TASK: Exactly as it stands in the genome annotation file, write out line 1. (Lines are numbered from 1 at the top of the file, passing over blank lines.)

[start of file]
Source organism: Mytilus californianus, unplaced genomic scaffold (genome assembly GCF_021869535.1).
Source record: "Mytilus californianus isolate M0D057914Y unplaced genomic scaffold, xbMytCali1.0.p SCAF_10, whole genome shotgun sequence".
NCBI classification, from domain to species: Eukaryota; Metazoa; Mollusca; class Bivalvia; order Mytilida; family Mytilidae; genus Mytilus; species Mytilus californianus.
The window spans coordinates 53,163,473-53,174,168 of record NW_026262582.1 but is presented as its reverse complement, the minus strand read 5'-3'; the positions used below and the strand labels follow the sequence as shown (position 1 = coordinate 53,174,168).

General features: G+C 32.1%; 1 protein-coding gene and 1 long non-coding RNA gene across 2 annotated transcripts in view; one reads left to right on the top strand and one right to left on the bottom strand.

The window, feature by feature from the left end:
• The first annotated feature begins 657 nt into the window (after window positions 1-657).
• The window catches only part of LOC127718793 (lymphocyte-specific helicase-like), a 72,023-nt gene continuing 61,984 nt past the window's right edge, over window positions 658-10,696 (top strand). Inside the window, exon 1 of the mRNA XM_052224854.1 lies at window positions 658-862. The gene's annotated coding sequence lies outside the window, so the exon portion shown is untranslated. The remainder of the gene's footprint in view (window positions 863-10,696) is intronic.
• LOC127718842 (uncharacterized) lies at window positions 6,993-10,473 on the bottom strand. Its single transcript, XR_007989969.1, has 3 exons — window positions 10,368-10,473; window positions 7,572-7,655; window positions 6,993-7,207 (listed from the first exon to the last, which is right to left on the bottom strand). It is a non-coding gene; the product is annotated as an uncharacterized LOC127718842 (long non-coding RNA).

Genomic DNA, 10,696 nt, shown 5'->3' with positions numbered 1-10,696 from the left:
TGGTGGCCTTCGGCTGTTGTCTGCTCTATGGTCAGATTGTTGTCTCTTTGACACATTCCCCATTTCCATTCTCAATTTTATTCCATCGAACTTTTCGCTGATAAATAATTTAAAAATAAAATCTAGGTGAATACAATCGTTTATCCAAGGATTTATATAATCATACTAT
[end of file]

Source organism: Mytilus californianus, unplaced genomic scaffold (genome assembly GCF_021869535.1).